Written By: Hans Appel
As a kid, I struggled with asthma while growing up in an environment filled with sage brush, dust and pollen. The Tri-cities was indeed a hotbed of allergies for me. Despite being a competitive athlete, I routinely found myself dealing with some yearly sickness during the winter months. And while I eventually outgrow asthma, it created a lot of personal challenges to overcome.
Without question, my 10th grade year proved to be my toughest in terms of health and wellness. In late December of 1991, I came down with a full blown case of Pneumonia; which in turn, landed me in the hospital. During my time away from high school, our head varsity coach had also been fired. This unexpected shakeup to my beloved sports team, was hard to comprehend. Additionally, I had missed numerous assignments, projects, and tests. Furthermore, this health ordeal coinciding with my 16th birthday as I literally was hospitalized 2 days after recieving my driver’s license (FYI: I was born on Christmas Eve...so for those reading closely, you probably guessed that my Christmas looked a little different than most).
As you can imagine, losing 15 lbs, missing multiple basketball games, and over 2 straight weeks of school might prove to be extremely anxiety provoking.
How would I get caught up? Did I lose my spot on the team? Will I be interrogated about my excessive absences? Do I remember how to drive my car? Will my friends care than I'm gone?
Luckily for me, I had numerous teachers, coaches, and educators who prescribed to an Award Winning Culture. These Character Strong educators visited me in the hospital, brought me cards, assignments, and encouragement. Personal connection can be incredibly healing to the mind, body, and soul. Then, as I recovered at home, folks were lined up to wish me well, check-in on me, call me on the phone, and generally facilitate my transition back to LIFE at school. They even continued this wellness watch as I returned in mid-January by greeting me with smiles, “Welcome Back Hans,” and helping me prioritize and strategize how to tackle the MOUND of school work.
Nearly 27 years removed from this health tribulation, I occasionally find myself wondering what might have happened if I wasn’t intentionally treated with such positivity, dignity, and respect.
During my time as an educator, I’ve witnessed and taken part in all forms of response to student absence. Some comments seem to do real damage:
**“Check the box for missing work.”
**“It’s not my job to keep track of your assignments.”
**“Looks like you finally decided to show up.”
**”I don’t have time to help you get caught up right now, I’ve got to teach.”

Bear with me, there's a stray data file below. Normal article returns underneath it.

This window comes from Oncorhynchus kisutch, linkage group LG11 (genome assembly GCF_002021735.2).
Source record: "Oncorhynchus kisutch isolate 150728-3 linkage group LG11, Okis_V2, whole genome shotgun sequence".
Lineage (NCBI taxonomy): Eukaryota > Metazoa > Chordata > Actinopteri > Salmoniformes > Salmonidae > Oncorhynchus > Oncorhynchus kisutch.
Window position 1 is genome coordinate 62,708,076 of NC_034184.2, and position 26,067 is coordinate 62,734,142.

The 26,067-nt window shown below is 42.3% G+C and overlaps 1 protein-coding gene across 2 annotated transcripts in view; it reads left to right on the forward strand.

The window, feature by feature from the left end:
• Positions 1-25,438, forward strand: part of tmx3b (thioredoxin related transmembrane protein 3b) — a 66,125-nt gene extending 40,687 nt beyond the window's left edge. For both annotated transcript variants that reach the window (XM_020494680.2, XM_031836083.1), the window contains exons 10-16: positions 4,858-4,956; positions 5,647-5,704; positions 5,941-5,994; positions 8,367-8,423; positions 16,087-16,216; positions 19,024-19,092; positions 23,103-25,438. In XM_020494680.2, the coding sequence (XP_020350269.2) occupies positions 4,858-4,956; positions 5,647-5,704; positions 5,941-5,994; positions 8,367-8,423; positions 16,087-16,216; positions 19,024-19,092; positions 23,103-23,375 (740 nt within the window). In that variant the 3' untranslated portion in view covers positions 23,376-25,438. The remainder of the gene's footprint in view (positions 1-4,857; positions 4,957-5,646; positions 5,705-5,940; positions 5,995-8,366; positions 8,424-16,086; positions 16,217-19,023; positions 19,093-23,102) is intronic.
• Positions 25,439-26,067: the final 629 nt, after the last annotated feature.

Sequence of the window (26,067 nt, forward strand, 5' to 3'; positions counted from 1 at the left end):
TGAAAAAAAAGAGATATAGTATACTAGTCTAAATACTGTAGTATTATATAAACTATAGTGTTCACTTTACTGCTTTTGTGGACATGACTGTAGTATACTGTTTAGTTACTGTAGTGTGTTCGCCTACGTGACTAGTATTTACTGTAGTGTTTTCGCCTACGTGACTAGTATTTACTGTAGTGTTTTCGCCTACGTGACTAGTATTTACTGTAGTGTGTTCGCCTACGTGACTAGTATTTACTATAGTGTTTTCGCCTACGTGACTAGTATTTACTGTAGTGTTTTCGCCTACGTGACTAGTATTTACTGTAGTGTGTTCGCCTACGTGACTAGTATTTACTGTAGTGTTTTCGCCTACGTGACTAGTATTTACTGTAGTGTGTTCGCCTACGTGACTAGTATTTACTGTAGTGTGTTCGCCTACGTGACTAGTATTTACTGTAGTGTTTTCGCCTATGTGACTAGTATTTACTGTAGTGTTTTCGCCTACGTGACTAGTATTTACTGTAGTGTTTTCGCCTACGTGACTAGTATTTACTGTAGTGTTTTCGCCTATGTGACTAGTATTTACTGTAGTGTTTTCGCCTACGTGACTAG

**”Nice of you to show up!” [With sarcastic undertone]
**”Where the heck have you been?”
**”It’s hard to learn, if you’re never here!”
**”You gotta start coming to school.”
**"It’s STUDENTS’ responsibility to seek me out for missing assignments, when their absent...it’s not my job”
**"Two days for every day you missed, NO EXCEPTIONS!”
**"If you were here more often, you’d know what to do.”
**”Why haven’t you completed all the work I sent home?”
**”It’s about time you’re here!”
Award Winning Culture establishes conditions of positivity and warmth, to support students through absence. Educators recognize that excessive absence comes with elevated anxiety and decreased educational self-efficacy. By intentionally reaching out during and after attendance struggles, educators provide students with HOPE.
I recognize that educators have numerous students in their classrooms, caseloads, teams, and schools to keep track of. But as a kid who struggled through an extended health related absence, I want to assure you that your time, energy, and compassion matter.
It mattered to the kid who had to stay home with a younger sibling. It mattered to the kid who came down with mono. It mattered to the kid who had school based anxiety. It mattered to the kid who struggled with a learning disability. It mattered to the kid who returned home from Disneyland. It mattered to the kid who returned to school with a broken hand. It mattered to the kid who failed to set his alarm because his parents leave for work at 5am. It mattered to the kid who was kept home, as a discipline punishment. It mattered to the kid who wouldn’t show up because he had no clean clothes. And…..
IT MATTERED TO ME.
Now, don’t get me wrong. We all know that consistent attendance matters to student learning. The research is clear, student attendance and student success are directly linked. Creating systems that inspire and encourage exceptional attendance is crucial to building educational momentum that exudes student empowerment. However, we run the risk of damaging student and/or parent relationships with obtuse responses. Furthermore, our unenlightened or nonexistent feedback might have the unintended consequence of perpetuating student absence.
My challenge to educators is to examine your own behaviors, words, and feelings toward students who miss school. What messages are you sending them, as they return to school?
How might you “WELCOME BACK” your students TODAY?
About the Author
Hans Appel has been a school counselor in the Richland School District for the past 17 years and at Enterprise Middle School since it opened. He's passionate about school culture, servant leadership, and kindness.
Enterprise Middle School received the 2018 ASCD Whole Child Award in Washington, for its award winning culture and the 2018 Global "Class Act Award" for Kindness. By creating a culture of kindness, service, and empathy we've taken student leadership to an epic level.